Canadian online threat protection company BD-BrandProtect is fighting against the growing amount of dangerous e-card malware, tackling evil e-cards with a combination of automated helpmates like spiders and honeypots, and good old-fashioned human analysis.
The Mississauga, Ont.-based company has been going since 2001, keeping pace with what company president Roberto Drassinower calls “the increasing sophistication of attacks and the continuing evolution” of security threats. “Five years ago, the volume was much lower by comparison, and very specifically focused on the financial services industry, and were often just simple phishing attacks,” said Drassinower. “Now they’re targeting beyond the financial services industry, often with a two-phase attack that first distributes malware and then uses it on a secondary target.”
One of the ways that dangerous malware is being disseminated is through phony e-cards that unsuspecting recipients open, unleashing bots onto their machine. This then turns their PC into a command point for sending out legions of harmful bots that do a lot of damage. If opened in an enterprise setting, they could prove disastrous, installing keyloggers, scanning directories for personal or valuable information, and modifying Web pages so that sensitive information given to a “mirror” site gets into the wrong hands.
According to Drassinower, these e-cards are especially effective because they are often sent to users not used to the social engineering tactics employed in these e-cards (they often go under popular e-card brand-names, or address the recipient as an old school-friend, or by name).
The company has a 24-hour threat-tracking centre with a database that hosts BD-BrandProtect’s SQL Server Database, which, according to Drassinower, is the second-busiest database in the world, second only to the NASDAQ, in terms of the amount of information processed daily. He said that the company keeps track of 85 per cent of all Internet traffic.
For this purpose, BD-BrandProtect uses Web spiders that scour the Internet for mentions of a client, forging broad link maps to company mentions or data. Hugh Hyndman, CTO with the company, said, “Looking for data, the Web spider scans billions of Web pages a month for mentions of the product or brand. You can do things like looking for images (that belong to the company), and then giving them a watermark so that if they are used again, it acts as a flag.” This practice can be especially helpful if a Web site is pulling a bait-and-switch by offering to sell one product and substituting it with another (or with nothing).
By knowing which pages are linked to one another, said Hyndman, “If we find something suspicious, we know what is linked to it.”
Hyndman also employs honeypots, which gather suspicious-seeming e-mail addresses and re-routes the spam e-mails back to itself. This method is growing in popularity.
Google senior staff engineer Neils Provos recently co-wrote a book entitled “Virtual Honeypots: From Botnet Tracking to Intrusion Detection”. “It’s essentially a resource that lets you find out things that you might not know of or be aware of. The basic idea is that you run some kind of computer system that really doesn’t have any use in your production network. It doesn’t serve any Web pages, it doesn’t provide any services to regular visitors. Then you monitor what happens. The basic idea is, adversaries might try scanning the network or might try to attack resources that you provide to your network, and any connection that happens to your honeypot is suspicious by itself because you wouldn’t expect any regular visitor to connect to the system,” said Provos.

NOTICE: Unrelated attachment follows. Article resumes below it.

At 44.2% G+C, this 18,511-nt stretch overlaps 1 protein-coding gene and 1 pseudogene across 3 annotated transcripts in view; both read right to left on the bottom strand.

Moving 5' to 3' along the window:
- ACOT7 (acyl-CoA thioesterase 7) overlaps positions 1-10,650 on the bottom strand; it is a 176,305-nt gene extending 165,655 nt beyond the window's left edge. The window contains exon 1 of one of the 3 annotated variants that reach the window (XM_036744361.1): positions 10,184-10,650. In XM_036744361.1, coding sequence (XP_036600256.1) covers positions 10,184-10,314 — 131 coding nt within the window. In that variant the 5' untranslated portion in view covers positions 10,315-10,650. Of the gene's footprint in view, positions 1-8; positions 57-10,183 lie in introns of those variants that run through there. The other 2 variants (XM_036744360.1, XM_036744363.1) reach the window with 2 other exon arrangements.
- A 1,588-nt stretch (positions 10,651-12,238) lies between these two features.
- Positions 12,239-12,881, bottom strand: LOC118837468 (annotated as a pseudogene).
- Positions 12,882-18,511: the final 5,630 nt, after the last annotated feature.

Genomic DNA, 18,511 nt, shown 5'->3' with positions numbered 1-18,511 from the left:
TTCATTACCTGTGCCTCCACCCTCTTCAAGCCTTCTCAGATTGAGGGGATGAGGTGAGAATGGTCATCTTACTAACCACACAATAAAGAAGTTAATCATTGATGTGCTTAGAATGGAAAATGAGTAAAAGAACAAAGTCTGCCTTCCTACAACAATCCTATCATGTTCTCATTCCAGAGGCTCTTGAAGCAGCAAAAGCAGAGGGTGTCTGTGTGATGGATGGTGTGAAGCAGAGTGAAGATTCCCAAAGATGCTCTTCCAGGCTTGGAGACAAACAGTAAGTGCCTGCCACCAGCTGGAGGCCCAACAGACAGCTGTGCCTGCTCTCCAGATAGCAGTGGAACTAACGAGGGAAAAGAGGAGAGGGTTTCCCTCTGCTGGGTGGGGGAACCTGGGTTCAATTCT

“By carefully instrumenting it you essentially get to see anything that’s a potential attack … that might end up compromising it with security vulnerabilities that nobody might have been aware of. As a result of getting your honeypot compromised, you might actually know about flaws that you didn’t know about before,” he said. “And then the other benefit is you might see how they further compromise the system, what kind of back doors they install, or what kind of root kits or other technologies they use. So the basic benefit of a honeypot is you can observe what potential adversaries might do.”
And the results of BD-BrandProtect’s honeypot-ing? Said Hyndman: “We’ve been collecting thousands of e-mail e-card messages.”
Once a security profile has been assembled, the client’s assigned Internet threat expert provides them with a prioritized list of problems and issues. “The main things that they want to know is how they’re doing in relation to everybody else, and to highlight the major security threats,” said Drassinower. The company will also attempt to identify each computer in which a bot has been installed.
The client and the expert then work together to determine what to leave be (for instance, company-friendly comments on a forum) and what to target (fraudsters using malware). This is where BD-BrandProtect’s extensive network of ISP partners comes in; they number over 2000, all over the world, and are instrumental in helping the company to bring down the spammers and criminals perpetrating the malware. Forensic analysis is practiced by security experts on the data to determine where the command and control centres are.
Despite BD-BrandProtect’s hands-on approach, the IT professional also comes into play in preventing such intrusions from happening again—or not at all. Drassinower said, “They are in charge of reacting to the incident, but also for being pro-active in organizing policy-setting and reporting, so that these decisions can factor into the budget.” And, said Drassinower, the IT professional can also take the lead by providing information to workers about the perils of opening even the friendliest-seeming e-card.
—With files from Dave Webb.